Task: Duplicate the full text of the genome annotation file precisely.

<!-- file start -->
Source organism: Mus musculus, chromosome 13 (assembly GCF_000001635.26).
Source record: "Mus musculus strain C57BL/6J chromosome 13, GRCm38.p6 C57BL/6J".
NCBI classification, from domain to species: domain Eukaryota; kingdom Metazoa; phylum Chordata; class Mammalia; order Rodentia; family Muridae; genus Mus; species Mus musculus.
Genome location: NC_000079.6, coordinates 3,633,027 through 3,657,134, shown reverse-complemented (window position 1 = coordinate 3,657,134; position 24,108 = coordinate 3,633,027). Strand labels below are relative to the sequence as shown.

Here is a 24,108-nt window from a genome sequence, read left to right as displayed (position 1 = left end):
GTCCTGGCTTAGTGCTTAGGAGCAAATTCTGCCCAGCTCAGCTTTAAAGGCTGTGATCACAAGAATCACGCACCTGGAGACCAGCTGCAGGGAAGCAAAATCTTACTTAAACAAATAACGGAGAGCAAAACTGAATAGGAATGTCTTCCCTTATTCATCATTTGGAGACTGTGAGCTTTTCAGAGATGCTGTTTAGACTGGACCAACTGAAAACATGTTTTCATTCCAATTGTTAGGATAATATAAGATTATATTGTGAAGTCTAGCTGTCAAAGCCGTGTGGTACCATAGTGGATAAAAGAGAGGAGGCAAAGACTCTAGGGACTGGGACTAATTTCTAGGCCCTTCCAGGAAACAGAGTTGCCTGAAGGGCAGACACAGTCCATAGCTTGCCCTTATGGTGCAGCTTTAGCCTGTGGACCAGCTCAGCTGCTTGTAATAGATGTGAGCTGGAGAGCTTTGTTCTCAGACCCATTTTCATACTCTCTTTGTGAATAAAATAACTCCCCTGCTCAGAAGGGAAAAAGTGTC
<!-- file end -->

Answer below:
Source organism: Mus musculus, chromosome 13 (assembly GCF_000001635.26).
Source record: "Mus musculus strain C57BL/6J chromosome 13, GRCm38.p6 C57BL/6J".
NCBI classification, from domain to species: domain Eukaryota; kingdom Metazoa; phylum Chordata; class Mammalia; order Rodentia; family Muridae; genus Mus; species Mus musculus.
Genome location: NC_000079.6, coordinates 3,633,027 through 3,657,134, shown reverse-complemented (window position 1 = coordinate 3,657,134; position 24,108 = coordinate 3,633,027). Strand labels below are relative to the sequence as shown.

Here is a 24,108-nt window from a genome sequence, read left to right as displayed (position 1 = left end):
GTCCTGGCTTAGTGCTTAGGAGCAAATTCTGCCCAGCTCAGCTTTAAAGGCTGTGATCACAAGAATCACGCACCTGGAGACCAGCTGCAGGGAAGCAAAATCTTACTTAAACAAATAACGGAGAGCAAAACTGAATAGGAATGTCTTCCCTTATTCATCATTTGGAGACTGTGAGCTTTTCAGAGATGCTGTTTAGACTGGACCAACTGAAAACATGTTTTCATTCCAATTGTTAGGATAATATAAGATTATATTGTGAAGTCTAGCTGTCAAAGCCGTGTGGTACCATAGTGGATAAAAGAGAGGAGGCAAAGACTCTAGGGACTGGGACTAATTTCTAGGCCCTTCCAGGAAACAGAGTTGCCTGAAGGGCAGACACAGTCCATAGCTTGCCCTTATGGTGCAGCTTTAGCCTGTGGACCAGCTCAGCTGCTTGTAATAGATGTGAGCTGGAGAGCTTTGTTCTCAGACCCATTTTCATACTCTCTTTGTGAATAAAATAACTCCCCTGCTCAGAAGGGAAAAAGTGTC